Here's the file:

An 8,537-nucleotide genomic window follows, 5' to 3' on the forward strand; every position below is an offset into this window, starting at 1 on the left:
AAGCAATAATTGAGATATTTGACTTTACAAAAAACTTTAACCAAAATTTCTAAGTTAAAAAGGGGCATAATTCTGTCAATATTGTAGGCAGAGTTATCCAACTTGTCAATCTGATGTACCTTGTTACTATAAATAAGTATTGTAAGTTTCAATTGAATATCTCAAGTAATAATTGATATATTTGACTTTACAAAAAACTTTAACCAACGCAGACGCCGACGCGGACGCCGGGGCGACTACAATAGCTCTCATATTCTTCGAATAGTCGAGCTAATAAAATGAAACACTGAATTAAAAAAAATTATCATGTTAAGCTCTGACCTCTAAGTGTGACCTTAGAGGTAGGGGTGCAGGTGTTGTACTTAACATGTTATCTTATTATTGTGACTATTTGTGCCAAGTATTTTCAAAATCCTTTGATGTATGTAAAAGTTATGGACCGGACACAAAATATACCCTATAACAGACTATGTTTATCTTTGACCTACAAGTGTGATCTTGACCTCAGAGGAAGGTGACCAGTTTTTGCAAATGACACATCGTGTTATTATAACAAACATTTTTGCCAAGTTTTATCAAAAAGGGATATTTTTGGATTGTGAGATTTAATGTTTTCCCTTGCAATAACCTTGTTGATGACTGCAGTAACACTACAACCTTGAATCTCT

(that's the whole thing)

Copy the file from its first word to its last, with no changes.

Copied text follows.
An 8,537-nucleotide genomic window follows, 5' to 3' on the forward strand; every position below is an offset into this window, starting at 1 on the left:
AAGCAATAATTGAGATATTTGACTTTACAAAAAACTTTAACCAAAATTTCTAAGTTAAAAAGGGGCATAATTCTGTCAATATTGTAGGCAGAGTTATCCAACTTGTCAATCTGATGTACCTTGTTACTATAAATAAGTATTGTAAGTTTCAATTGAATATCTCAAGTAATAATTGATATATTTGACTTTACAAAAAACTTTAACCAACGCAGACGCCGACGCGGACGCCGGGGCGACTACAATAGCTCTCATATTCTTCGAATAGTCGAGCTAATAAAATGAAACACTGAATTAAAAAAAATTATCATGTTAAGCTCTGACCTCTAAGTGTGACCTTAGAGGTAGGGGTGCAGGTGTTGTACTTAACATGTTATCTTATTATTGTGACTATTTGTGCCAAGTATTTTCAAAATCCTTTGATGTATGTAAAAGTTATGGACCGGACACAAAATATACCCTATAACAGACTATGTTTATCTTTGACCTACAAGTGTGATCTTGACCTCAGAGGAAGGTGACCAGTTTTTGCAAATGACACATCGTGTTATTATAACAAACATTTTTGCCAAGTTTTATCAAAAAGGGATATTTTTGGATTGTGAGATTTAATGTTTTCCCTTGCAATAACCTTGTTGATGACTGCAGTAACACTACAACCTTGAATCTCT